Barry Schwartz via TED.com
Barry Schwartz is a professor of psychology at Swarthmore College, the author of two best-selling books, by all accounts a terrific teacher and mentor, and in my personal experience, a mensch. He has a provocative piece on Slate this week that deserves attention. It is about paying attention.
See, in the age of information overload, no one has time, so everything has to be short. Tl;dr is an abbreviation used often online, in forums like Reddit, as a way of commenting on and dismissing someone else’s rant, diatribe, or impassioned outpouring. It stands for “too long; didn’t read.”
Articles are shortened to lists. Blogs are shortened to Tweets. And, Schwartz notes, with MOOCs the 45-minute college lecture–his own cherished medium–is being shortened to a series of five to eight- minute long video chunks interspersed with comprehension questions. This, he argues, is a sign of dumbing things down too far.
By catering to diminished attention, we are making a colossal and unconscionable mistake. The world is a complex and subtle place, and efforts to understand it and improve it must match its complexity and subtlety. We are treating as unalterable a characteristic that can be changed. Yes, there is no point in publishing a long article if no one will read it to the end. The question is, what does it take to get people to read things to the end?
Schwartz’s lament about the Information Age is, typically, couched as an injunction to educators. Teachers need to “make” students pay attention, instead of bowing to reduced attention spans with shorter, more attention-grabbing lessons.
Schwartz’s article, ironically, is fairly punchy and terse, but he still leaves room for nuance. One of his sharpest points is that he, himself, has become part of the problem.
Schwartz has delivered several popular TED talks which have been viewed online collectively millions of times. TED talks feature some of the world’s great minds taking on outrageously complex subjects, from quantum computing to molecular gastronomy, and they do so, famously, in just 18 entertaining, well-produced minutes. On the one hand, Schwartz says, this phenomenon is great, because it introduces so many people to great ideas (Ideas Worth Spreading is the slogan of TED). On the other hand, it’s terrible, because all the nuance is edited out.
I am all for nuance. Here’s a nuance I think is missing from his argument. The pithy, attention-grabbing intellectual style could actually be seen as a form of courtesy, a note to the idea that many people have something to say. There’s a power dynamic entirely different from that of the traditional classroom, where traditional professors, by virtue of their traditional power, claim the droit du seigneur to bore the bejeezus out of everyone by droning on with no editing whatsoever.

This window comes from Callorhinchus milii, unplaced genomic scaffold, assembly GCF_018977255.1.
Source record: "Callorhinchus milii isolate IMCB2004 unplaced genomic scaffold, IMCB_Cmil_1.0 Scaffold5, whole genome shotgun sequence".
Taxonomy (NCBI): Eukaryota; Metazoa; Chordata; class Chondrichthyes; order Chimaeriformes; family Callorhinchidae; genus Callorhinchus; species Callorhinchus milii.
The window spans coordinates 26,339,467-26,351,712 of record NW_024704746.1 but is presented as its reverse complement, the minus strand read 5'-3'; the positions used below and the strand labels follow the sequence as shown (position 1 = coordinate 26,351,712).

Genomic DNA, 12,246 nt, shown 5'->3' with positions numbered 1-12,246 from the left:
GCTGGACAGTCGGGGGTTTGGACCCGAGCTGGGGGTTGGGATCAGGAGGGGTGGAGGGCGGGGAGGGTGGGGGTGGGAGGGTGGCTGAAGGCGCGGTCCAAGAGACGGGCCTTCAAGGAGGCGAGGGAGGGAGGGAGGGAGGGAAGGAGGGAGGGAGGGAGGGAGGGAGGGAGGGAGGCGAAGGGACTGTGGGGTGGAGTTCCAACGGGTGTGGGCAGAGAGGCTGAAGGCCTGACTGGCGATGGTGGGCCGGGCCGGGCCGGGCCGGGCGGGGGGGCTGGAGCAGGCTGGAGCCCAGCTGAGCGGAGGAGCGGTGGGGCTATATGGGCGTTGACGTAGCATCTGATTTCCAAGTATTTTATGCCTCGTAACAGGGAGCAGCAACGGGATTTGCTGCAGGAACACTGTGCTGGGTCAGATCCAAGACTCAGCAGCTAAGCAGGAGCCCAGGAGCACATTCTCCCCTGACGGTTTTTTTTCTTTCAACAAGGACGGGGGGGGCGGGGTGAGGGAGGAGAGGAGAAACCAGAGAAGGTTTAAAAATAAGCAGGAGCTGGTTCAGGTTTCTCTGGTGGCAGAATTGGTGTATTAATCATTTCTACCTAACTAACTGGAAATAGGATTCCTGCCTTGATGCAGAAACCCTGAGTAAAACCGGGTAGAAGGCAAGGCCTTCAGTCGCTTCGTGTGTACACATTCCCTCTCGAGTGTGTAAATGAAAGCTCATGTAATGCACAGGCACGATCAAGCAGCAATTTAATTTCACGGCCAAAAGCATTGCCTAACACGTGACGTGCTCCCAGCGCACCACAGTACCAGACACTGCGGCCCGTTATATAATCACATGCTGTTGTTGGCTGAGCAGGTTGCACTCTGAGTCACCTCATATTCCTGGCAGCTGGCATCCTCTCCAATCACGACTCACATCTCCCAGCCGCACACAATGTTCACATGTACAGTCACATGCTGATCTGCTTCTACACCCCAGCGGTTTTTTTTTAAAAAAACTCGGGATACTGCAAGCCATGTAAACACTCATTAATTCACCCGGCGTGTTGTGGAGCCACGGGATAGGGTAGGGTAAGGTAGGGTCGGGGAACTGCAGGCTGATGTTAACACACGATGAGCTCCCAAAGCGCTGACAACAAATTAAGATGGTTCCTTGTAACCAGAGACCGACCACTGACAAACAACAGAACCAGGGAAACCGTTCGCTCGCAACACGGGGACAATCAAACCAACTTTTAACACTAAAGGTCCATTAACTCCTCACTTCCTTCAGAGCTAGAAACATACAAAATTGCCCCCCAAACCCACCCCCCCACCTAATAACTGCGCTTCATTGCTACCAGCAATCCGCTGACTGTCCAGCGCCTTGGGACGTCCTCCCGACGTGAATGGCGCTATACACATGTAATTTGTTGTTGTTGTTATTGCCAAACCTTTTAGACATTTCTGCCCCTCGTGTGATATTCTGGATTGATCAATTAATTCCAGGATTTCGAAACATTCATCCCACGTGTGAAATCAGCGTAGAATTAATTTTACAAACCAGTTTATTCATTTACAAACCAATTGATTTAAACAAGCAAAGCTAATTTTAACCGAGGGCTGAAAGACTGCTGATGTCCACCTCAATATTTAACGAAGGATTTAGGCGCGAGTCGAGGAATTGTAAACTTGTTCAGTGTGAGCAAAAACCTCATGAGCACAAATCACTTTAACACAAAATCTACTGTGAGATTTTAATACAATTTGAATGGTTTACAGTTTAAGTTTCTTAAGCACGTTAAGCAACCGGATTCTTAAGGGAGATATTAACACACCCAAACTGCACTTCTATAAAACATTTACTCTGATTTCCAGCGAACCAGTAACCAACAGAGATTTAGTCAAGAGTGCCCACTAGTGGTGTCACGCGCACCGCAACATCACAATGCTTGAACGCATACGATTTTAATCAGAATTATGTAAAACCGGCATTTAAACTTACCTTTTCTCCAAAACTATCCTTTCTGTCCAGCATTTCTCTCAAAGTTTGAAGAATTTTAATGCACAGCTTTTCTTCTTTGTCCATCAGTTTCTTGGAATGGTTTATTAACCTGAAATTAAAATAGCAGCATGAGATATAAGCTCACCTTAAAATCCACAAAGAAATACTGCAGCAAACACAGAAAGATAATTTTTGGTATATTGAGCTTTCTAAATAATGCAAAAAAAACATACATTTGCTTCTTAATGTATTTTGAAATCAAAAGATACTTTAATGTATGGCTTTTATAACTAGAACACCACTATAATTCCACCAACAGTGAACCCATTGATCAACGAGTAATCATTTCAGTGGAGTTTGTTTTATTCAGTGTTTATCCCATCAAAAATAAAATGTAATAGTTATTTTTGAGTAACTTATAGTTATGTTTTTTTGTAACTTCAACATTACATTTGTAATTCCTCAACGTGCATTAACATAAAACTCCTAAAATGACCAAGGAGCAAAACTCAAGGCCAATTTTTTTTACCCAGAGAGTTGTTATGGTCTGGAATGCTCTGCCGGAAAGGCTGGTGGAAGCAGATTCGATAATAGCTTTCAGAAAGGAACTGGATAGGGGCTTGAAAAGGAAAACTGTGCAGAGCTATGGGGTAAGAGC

The Internet is a huge, buzzing conversation, not a lecture hall. No one is forced to listen to anyone else. Individual posts might be shorter, but rallies are long: You might write a thousand-word article, or post a ten-minute video, and it generates tens of thousands of words’ worth of comments and Tweets. That’s where the complexities truly emerge, in the back and forth. Overall, I don’t believe that our attention has diminished; it’s just that there’s so much more to pay attention to, and to contribute to as well. And isn’t this a better pedagogical model for encouraging people to grapple with complexity?
A few years ago, I interviewed Schwartz about his TED talks for an article and he had these (previously unpublished) comments about the experience. The first talk he gave was all pretty informal and off-the-cuff. The second time, he said, it was a much bigger deal.
“Having this incredible time constraint, I couldn’t count on myself to extemporize, because I didn’t have the time. I wanted to make sure that everything fit in. My shoot-from-the-hip-style was suppressed by the time limit. I took the preparation extremely seriously the second time…The truth is, it was worth it. It was incredibly well-received because I put so much effort into distilling a complicated set of ideas.”
This is the intellectual virtue and courtesy of the Internet age: recognizing that attention is scarce and exhaustible, you take just as much as you need.
In fact, you can see this in the evolution of the usage of tl;dr itself. These days, I often see it used not as a way to bite your thumb at others’ comments, but as a way to sum up your own–as a handy guide for the reader who may have other things to do. Cf:
tl;dr Brevity; soul of wit.